The Net is abuzz today with the irony, that Peter Van Buren, a 23-year foreign service officer with the U.S Department of State, may be the only department personnel to be fired over the WikiLeaks’ scandal. Van Buren, who just published the book, We Meant Well: How I Helped Lose the Battle for the Hearts and Minds of Iraqi People this week, relayed in a powerful column at Tom Dispatch this morning how he was called in, interrogated and accused of disclosing classified material. His crime? Embedding links to WikiLeaked cables in a post on his personal blog.
Van Buren, who has been featured here on Antiwar.com and on Antiwar Radio, has written an explosive book about his time on a provincial reconstruction team (PRT) in Iraq. It is at turns cringeworthy in its descriptions of how we patronized, condescended to, misunderstood and neglected ordinary Iraqis, and outrageous in the amount of money we threw at them and the Iraqi government over there, only to have the vast majority of those taxpayer dollars lost down a rabbit hole. Van Buren is funny, acerbic, truthful and very sensitive — which is probably why he felt the need to risk everything to write this book in the first place.
The State Department is going after the messenger, but we need to keep a laser focus on the message: that our post-invasion efforts to “reconstruct” Iraq in the name of “counterinsurgency” has been a gigantic failure, the proportions of which we will still be measuring for years to come.
I interviewed Van Buren last week and will feature the latest developments in his story in an upcoming column here at Antiwar.com.
Here’s an excerpt from his Tom Dispatch piece today:
The agents demanded to know who might be helping me with my blog (“Name names!”), if I had donated any money from my upcoming book on my wacky year-long State Department assignment to a forward military base in Iraq, and if so to which charities, the details of my contract with my publisher, how much money (if any) I had been paid, and — by the way — whether I had otherwise “transferred” classified information.
Had I, they asked, looked at the WikiLeaks site at home on my own time on my own computer? Every blog post, every Facebook post, and every Tweet by every State Department employee, they told me, must be pre-cleared by the Department prior to “publication.” Then they called me back for a second 90-minute interview, stating that my refusal to answer questions would lead to my being fired, never mind the Fifth (or the First) Amendments.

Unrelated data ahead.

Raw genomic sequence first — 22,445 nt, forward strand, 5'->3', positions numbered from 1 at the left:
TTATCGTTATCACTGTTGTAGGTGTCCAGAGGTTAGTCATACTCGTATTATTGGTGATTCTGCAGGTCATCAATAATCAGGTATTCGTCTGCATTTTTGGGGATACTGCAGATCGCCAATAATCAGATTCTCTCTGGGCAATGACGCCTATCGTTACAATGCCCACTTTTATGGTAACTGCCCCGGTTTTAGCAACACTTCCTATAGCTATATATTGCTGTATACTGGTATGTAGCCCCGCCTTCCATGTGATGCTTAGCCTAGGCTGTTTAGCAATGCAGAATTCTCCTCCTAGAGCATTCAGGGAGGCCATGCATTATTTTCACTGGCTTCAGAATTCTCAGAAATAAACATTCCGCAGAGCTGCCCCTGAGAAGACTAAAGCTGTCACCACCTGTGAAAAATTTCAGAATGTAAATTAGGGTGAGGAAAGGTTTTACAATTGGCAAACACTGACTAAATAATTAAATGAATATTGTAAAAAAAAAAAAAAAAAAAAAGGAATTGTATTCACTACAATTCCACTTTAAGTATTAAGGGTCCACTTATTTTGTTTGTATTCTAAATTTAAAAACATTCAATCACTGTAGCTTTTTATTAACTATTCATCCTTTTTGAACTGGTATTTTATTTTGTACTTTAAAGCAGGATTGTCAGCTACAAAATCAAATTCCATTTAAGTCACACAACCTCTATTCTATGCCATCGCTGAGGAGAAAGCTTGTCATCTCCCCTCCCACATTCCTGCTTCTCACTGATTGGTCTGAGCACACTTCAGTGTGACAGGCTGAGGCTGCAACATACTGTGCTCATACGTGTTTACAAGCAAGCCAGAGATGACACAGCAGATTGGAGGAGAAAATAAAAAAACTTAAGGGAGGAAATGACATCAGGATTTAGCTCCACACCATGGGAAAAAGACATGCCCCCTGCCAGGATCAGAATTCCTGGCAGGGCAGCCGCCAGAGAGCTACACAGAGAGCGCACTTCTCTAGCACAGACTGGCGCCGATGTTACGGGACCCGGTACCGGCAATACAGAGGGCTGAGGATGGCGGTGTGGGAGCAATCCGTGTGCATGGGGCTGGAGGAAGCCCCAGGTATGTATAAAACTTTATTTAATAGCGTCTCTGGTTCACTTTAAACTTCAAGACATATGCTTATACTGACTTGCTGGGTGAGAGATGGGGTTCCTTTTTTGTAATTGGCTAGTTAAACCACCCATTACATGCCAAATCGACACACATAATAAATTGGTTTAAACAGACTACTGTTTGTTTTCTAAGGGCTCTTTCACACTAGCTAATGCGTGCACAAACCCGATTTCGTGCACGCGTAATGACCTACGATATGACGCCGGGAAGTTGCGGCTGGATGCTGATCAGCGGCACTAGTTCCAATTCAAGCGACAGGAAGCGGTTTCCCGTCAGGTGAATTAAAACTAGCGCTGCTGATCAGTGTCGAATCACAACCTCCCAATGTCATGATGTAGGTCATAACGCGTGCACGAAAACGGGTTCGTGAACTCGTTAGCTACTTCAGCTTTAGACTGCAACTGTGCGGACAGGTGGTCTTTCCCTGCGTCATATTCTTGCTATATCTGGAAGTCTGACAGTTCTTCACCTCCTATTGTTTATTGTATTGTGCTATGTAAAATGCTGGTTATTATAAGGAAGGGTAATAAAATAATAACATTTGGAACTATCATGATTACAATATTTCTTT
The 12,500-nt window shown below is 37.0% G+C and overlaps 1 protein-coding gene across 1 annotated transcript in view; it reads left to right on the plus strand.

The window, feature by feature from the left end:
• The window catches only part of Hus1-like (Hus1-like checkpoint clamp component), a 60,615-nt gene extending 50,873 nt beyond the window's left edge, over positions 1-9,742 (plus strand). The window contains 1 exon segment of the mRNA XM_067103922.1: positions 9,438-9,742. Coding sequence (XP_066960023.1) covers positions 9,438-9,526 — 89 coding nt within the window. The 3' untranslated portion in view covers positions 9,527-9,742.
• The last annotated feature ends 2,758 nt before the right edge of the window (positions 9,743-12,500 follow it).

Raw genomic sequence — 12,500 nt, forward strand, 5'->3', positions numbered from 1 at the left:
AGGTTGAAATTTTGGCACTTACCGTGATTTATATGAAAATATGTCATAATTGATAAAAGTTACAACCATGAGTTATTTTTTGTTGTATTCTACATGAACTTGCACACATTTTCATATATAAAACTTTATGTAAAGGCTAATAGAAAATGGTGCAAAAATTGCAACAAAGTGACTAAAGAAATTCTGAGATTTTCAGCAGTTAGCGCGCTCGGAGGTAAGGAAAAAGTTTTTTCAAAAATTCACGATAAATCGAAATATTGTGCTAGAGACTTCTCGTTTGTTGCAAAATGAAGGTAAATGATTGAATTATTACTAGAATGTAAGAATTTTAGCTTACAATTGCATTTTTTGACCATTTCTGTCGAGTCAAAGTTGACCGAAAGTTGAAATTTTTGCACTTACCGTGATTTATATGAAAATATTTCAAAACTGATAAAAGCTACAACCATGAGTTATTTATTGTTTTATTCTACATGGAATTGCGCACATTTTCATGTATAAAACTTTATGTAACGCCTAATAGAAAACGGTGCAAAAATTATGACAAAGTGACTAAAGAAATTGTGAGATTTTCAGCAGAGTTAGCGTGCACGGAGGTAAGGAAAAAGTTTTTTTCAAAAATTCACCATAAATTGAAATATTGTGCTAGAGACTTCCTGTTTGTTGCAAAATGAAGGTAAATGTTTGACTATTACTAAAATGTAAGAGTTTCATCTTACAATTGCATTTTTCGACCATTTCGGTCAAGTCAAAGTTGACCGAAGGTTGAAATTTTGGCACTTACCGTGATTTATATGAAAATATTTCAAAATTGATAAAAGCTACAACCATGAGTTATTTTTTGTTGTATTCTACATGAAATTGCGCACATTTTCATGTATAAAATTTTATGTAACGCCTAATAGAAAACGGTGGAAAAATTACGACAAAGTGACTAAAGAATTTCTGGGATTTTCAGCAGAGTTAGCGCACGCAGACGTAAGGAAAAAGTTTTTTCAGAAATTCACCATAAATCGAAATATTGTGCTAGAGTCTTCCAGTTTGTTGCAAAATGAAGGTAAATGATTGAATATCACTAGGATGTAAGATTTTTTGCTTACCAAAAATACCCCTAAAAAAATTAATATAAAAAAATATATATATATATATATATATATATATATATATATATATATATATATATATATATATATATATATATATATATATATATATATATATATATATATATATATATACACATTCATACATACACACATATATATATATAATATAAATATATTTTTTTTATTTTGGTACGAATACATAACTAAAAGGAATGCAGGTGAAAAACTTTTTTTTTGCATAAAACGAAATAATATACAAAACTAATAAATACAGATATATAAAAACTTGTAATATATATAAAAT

Why me? It’s not like the Bureau of Diplomatic Security has the staff or the interest to monitor the hundreds of blogs, thousands of posts, and millions of tweets by Foreign Service personnel. The answer undoubtedly is my new book, We Meant Well: How I Helped Lose the Battle for the Hearts and Minds of the Iraqi People. Its unvarnished portrait of State’s efforts and the U.S. at work in Iraq has clearly angered someone, even though one part of State signed off on the book under internal clearance procedures some 13 months ago. I spent a year in Iraq leading a State Department Provincial Reconstruction Team (PRT) and sadly know exactly what I am talking about. DS monitoring my blog is like a small-town cop pulling over every African-American driver: vindictive, selective prosecution. “Ya’ll be careful in these parts, ‘hear, ‘cause we’re gonna set an example for your kind of people.”
Silly as it seems, such accusations carry a lot of weight if you work for the government. DS can unilaterally, and without any right of appeal or oversight, suspend your security clearance and for all intents and purposes end your career.